By William Bell, Personal Defense World
I don’t recall the exact jargon, but as a young Army officer I was taught that before conducting an operation you should first come up with an “action plan.”
Contemplating what you will do, why you will do it and the logistics of the operation always provide for a better outcome than charging headlong into something with little conscious thought. I believe the selection of a home defense carbine is one of those subjects that requires some analysis, so I will approach the topic from the perspective of one who has just made the decision to procure such armament. I’m sure many readers already have a carbine of some sort, so keep an open mind and maybe some of my musings will cause you to adjust whatever plan or equipment you are presently using.
Know Your Surroundings
The author analyzed his home looking for shadows, and knowing what’s beyond the walls (in and outside your house) matters as well.
In my opinion, the first question I’d ask myself is, where will I most likely be using this weapon? Your requirements will differ depending on whether you live in an urban, suburban or rural location. Do you reside in a single-family home, a duplex or an apartment? Logically, your real needs will differ depending on whether you live on a ranch in Wyoming or a third-floor apartment in downtown Nashville. If that lonely ranch house offers distance a potential adversary could use against you, your selection may be a carbine/cartridge combination that would allow you to reach out and touch someone at 100 yards and beyond. If in suburbia, the longest shot you might anticipate would be 100 yards or less, and in an urban setting, maybe 50 yards or less. Add to this whether you plan to use the carbine mostly indoors or fire from indoors at a target outside. Is that .308 AR platform really what you need to defend your condo, or would a pistol-caliber long gun, like something in 9mm or .40 S&W, serve you better? These factors might also influence the type of sights you use. Up close and personal in dim light, an electronic dot-type sight might be best. From 200 yards across the barnyard, maybe you should consider a 3-9x scope with an electronic reticle that can be activated in dim light.
You also have to anticipate different scenarios that could be similar no matter what your living circumstances are. Even inside your cabin in the woods, when you hear that bump or maybe crash in the night, is that scope-sighted 6.8 SPC going to let you do what needs to be done? In your abode, are you typically upstairs or downstairs? Where are the likely entrance points for threats in relation to where you might be when you will have to engage them with your carbine? How many people live in your residence and where are they? Do you have a safe room?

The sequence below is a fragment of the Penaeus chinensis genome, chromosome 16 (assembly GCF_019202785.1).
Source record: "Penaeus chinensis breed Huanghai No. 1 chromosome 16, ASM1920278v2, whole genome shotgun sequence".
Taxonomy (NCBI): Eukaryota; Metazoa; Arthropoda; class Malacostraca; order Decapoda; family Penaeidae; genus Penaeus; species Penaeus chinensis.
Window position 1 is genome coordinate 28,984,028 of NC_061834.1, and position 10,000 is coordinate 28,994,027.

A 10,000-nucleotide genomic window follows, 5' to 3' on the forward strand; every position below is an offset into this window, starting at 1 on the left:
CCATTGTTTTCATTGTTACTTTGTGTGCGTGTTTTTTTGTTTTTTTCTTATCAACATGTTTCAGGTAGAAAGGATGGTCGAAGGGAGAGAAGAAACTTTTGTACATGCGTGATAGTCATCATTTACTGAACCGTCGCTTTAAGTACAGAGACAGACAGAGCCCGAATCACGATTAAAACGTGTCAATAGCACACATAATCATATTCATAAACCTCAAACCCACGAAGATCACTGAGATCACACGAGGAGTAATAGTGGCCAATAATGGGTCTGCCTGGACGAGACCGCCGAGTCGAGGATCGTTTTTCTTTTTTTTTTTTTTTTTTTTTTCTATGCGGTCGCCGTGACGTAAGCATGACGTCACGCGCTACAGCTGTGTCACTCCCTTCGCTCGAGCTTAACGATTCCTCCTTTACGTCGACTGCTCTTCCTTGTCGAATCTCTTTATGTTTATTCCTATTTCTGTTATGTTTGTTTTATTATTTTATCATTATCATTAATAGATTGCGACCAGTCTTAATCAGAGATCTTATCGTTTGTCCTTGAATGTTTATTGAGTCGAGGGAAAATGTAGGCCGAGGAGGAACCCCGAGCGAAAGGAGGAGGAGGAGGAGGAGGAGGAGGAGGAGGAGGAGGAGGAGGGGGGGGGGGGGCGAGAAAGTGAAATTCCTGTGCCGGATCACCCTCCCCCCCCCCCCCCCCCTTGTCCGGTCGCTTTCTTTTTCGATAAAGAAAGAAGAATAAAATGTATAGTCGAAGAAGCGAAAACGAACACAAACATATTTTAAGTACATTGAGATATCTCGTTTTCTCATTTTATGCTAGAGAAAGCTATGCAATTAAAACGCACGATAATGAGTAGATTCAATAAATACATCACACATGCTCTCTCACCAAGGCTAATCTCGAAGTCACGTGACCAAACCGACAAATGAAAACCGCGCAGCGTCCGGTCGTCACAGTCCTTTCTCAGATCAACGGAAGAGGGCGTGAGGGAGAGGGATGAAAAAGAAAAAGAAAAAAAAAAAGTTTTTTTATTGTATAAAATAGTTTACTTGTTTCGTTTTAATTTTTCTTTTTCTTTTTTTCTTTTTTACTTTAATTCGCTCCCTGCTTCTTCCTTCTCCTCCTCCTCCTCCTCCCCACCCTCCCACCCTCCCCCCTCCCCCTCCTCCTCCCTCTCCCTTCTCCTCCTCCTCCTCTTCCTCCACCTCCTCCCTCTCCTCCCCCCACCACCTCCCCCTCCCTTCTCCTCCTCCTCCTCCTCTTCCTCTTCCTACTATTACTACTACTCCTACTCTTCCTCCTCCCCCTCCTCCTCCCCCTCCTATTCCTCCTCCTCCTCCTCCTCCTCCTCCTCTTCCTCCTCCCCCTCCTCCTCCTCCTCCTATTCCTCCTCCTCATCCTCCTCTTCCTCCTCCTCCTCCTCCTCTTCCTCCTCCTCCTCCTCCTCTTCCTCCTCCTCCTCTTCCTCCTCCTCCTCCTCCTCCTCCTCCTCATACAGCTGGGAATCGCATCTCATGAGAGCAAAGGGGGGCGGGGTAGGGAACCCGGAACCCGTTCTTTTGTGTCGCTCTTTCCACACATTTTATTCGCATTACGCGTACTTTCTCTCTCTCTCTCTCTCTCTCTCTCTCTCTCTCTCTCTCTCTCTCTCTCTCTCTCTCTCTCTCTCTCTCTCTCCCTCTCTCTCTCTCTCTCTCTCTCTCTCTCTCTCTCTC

Yes, I know, that’s a lot of questions. But if your home defense .223 carbine has a 30-round magazine, can you afford not to think these things over in advance when you have two kids in adjoining bedrooms or neighbors who live in a house 20 feet from your bedroom wall? Not to play these scenarios through your head is to court tragedy. Any pro sports player will tell you that the key to winning is this mental exercise that you go through in your mind, visualizing the potential “what if” scenarios.
Penetration & Ammo
This topic ties in with environment to some extent. What do you anticipate your carbine will be used for? Is it going to be your primary defensive weapon or will it be relegated to a more secondary backup role? In either case you will again have to think about the circumstances of its use. If used against a “bump in the night,” who or what is in the immediate area? And what kind of penetration does the weapon’s cartridge possess?
As we considered the possibilities of which sight to use, we will also want to consider the caliber and type of ammunition for your carbine. If I’m defending that ranch house way out west, I’m thinking a 150- to 180-grain soft-point bullet for wind-bucking ability and penetration. How about a backup magazine with some “ball” ammunition in case the adversary is using a vehicle or building for cover? In a suburban situation with that .308 AR, maybe a lighter bullet like the Hornady 125-grain TAP load would be a choice. Maybe .223/5.56mm would be a better choice. For long distance, a boat-tail hollow point (BTHP) in a 62- to 75-grain weight might be a good choice. For closer in, you might consider a 45- or 50-grain HP varmint-type load. If you’re looking at strictly urban use, maybe you should select a pistol-caliber carbine. The options in 9mm, for instance, include a 115-grain full metal jacket (FMJ), a 124-grain JHP +P or a 147-grain JHP for range and penetration.